Great Bear Anecdote
When I came up with the idea of comparing Great Bear and Talon, I was reminded of something that happened in June of 2014 at Coasting For Kids, a fund-raising coaster marathon at Dorney Park during which I set a personal record of 36 rides in one day (12 on Steel Force, 16 on Talon and 8 on Hydra). On one of my rides on Talon I found myself sitting next to a teenage boy who struck me as somewhat challenged – I suspect that he was autistic – and who kept chanting Great Bear, like a mantra, throughout the ride. At the time I wondered why he was fixated on a coaster at another park but in retrospect it made perfect sense, as these two coasters are strikingly similar.
Layout And Setting
Great Bear is partially, scenically situated over Spring Creek whereas Talon is situated primarily over turf. Both coasters ascend the lift hill directly from the loading station and the lift hill on Talon displays several titillating signs – GOING UP, NO TURNING BACK, GETTING CLOSER, ALMOST THERE – on the way up. Once at the top, Great Bear descends into a 360-degree helix before completing a 124-foot drop while Talon drops 120 feet to the right. Great Bear clearly has the edge for setting and the early helix.
Elements and Sequence
Great Bear and Talon are B&M (Bolliger & Mabillard) inverted coasters that feature essentially the same elements. These consist of a vertical loop, Immelmann, zero-g roll and corkscrew. Both coasters travel at the same speed (58 mph), enter the vertical loop after the initial drop and seat four across in eight rows with similar restraints (over the shoulder harnesses). Although the elements are the same, the two coasters do not enter them in the same order. On Great Bear it’s vertical loop/Immelmann/zero-g roll/ corkscrew; on Talon it’s vertical loop/zero-g roll/Immelmann/corkscrew. From my perspective, the fact that Talon goes into the zero-g roll right after the loop makes a tremendous difference in the ride experience. Talon seems to gain momentum very quickly as a result. On Great Bear I found the first part of the ride somewhat lacklustre; it was only after the zero-g roll that the coaster seemed to kick into a higher gear. For positioning of the elements and pacing Talon has a decided edge.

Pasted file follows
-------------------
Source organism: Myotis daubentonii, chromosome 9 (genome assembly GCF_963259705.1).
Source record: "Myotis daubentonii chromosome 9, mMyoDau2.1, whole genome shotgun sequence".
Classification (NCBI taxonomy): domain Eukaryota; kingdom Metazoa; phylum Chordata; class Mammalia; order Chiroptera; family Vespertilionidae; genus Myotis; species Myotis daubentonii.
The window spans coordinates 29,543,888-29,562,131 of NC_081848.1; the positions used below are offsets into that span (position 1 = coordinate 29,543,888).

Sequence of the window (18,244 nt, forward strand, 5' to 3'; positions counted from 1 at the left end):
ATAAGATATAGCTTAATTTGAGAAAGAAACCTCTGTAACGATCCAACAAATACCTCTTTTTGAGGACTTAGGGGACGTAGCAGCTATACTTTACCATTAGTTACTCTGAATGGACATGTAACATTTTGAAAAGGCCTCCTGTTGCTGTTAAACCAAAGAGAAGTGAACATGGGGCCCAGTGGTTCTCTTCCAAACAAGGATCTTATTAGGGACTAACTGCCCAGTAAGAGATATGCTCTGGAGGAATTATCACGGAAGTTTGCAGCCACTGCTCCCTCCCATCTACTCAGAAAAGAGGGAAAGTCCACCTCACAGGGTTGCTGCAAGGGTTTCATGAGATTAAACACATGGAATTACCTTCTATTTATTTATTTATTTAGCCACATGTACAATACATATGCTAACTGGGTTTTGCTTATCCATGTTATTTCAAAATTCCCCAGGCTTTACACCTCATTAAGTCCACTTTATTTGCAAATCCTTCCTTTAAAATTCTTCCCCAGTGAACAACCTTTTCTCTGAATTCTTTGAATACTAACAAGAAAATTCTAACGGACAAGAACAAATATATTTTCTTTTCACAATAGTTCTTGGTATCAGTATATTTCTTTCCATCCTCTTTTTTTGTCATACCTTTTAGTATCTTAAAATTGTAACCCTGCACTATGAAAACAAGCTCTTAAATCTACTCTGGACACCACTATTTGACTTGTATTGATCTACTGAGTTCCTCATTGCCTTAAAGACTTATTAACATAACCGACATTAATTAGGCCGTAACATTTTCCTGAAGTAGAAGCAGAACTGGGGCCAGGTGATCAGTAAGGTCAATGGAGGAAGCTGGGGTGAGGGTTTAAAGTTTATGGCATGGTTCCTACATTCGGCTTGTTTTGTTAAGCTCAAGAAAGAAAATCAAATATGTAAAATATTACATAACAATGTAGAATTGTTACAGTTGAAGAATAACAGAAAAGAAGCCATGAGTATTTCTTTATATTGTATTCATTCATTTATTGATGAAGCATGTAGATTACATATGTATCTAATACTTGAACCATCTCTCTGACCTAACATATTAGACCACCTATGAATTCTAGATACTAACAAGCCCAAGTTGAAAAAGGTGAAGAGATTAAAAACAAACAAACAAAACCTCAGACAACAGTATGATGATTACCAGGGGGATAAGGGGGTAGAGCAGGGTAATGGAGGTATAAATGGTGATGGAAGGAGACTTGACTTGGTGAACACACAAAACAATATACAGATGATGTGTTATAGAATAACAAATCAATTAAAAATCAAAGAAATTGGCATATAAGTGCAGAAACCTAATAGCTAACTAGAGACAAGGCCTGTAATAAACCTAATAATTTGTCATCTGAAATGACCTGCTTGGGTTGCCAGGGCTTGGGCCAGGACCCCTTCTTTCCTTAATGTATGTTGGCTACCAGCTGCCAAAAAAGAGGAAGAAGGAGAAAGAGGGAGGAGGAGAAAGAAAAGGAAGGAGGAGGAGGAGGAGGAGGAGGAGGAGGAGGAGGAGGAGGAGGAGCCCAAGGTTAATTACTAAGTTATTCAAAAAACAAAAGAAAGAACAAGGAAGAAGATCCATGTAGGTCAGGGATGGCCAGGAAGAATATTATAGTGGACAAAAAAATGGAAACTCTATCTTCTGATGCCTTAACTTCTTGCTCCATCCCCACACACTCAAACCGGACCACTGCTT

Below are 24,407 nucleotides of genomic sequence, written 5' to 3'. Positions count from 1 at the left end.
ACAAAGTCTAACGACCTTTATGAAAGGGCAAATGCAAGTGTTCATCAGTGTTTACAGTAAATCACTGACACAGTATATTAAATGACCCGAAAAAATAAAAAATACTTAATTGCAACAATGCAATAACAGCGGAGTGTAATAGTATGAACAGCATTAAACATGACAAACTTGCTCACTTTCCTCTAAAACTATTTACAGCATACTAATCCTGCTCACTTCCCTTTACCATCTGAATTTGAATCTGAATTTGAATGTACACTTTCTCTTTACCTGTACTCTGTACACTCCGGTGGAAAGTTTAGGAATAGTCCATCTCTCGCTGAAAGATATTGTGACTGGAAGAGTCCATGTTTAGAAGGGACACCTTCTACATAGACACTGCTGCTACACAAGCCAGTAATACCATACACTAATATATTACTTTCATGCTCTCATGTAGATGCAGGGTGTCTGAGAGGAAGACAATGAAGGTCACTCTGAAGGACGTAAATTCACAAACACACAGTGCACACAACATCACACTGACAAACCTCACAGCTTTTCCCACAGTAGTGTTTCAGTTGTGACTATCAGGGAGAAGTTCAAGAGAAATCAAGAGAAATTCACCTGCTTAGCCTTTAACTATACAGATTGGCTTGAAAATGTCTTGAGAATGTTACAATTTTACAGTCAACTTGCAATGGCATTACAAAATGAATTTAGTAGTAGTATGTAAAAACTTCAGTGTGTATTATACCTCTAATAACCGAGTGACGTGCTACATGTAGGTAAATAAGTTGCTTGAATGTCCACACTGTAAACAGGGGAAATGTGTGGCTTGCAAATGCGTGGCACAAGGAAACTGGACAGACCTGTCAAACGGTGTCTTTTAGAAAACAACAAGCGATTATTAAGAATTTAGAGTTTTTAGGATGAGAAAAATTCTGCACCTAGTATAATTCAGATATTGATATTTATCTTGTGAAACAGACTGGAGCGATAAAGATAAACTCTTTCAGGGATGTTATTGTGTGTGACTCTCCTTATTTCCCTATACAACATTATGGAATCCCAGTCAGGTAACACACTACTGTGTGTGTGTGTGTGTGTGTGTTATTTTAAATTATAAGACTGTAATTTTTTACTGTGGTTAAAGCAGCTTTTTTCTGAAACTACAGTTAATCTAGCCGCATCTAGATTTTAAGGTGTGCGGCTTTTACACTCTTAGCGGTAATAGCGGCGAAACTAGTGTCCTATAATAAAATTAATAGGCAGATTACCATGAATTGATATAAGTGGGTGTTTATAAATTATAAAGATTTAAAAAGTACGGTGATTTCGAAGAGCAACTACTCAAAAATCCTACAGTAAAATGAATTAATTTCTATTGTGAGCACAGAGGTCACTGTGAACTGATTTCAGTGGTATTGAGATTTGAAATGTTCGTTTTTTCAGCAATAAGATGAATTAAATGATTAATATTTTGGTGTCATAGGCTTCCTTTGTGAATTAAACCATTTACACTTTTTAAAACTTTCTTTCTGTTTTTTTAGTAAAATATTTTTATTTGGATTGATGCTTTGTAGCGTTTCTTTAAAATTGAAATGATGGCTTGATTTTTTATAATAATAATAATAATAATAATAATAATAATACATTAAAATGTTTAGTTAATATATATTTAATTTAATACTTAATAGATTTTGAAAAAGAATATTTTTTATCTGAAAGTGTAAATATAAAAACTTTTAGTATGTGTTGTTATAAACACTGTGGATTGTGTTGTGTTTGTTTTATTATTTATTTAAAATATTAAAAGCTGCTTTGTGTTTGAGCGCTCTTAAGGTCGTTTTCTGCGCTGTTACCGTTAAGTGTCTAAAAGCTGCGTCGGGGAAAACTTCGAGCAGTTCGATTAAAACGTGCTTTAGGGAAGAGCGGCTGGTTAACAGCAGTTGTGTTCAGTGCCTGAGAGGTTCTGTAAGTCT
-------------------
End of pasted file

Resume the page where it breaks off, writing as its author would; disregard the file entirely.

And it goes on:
Highs and Lows – From Soaring To Swooping
Both Great Bear and Talon afford the sensation of soaring into space and both coasters make maneuvers that send them close to the ground. Great Bear dives close to the water before the vertical loop then later on a straightaway. Talon makes a swooping, very low to the ground left turn (location of the camera) before transitioning into a corkscrew/ flat spin followed by a left upward helix. This swooping turn, which comes pretty much out of the blue, greatly enhances the ride experience and earns Talon extra points.
And the winner is: Talon, which comes out ahead in two of the three categories. I find that Talon offers the better overall ride experience as well as being seriously underrated. It seems to have more energy than Great Bear. Great Bear is a coaster that I would ride maybe once on a visit to Hersheypark, time permitting, whereas Talon is a coaster I would seek out and ride repeatedly during a visit to Dorney.
What’s Your Take?
Have you ridden Great Bear and Talon and if so, how do you think they match up?
Also, check out our other roller coaster showdowns and let us know what other match-ups you’d like to see.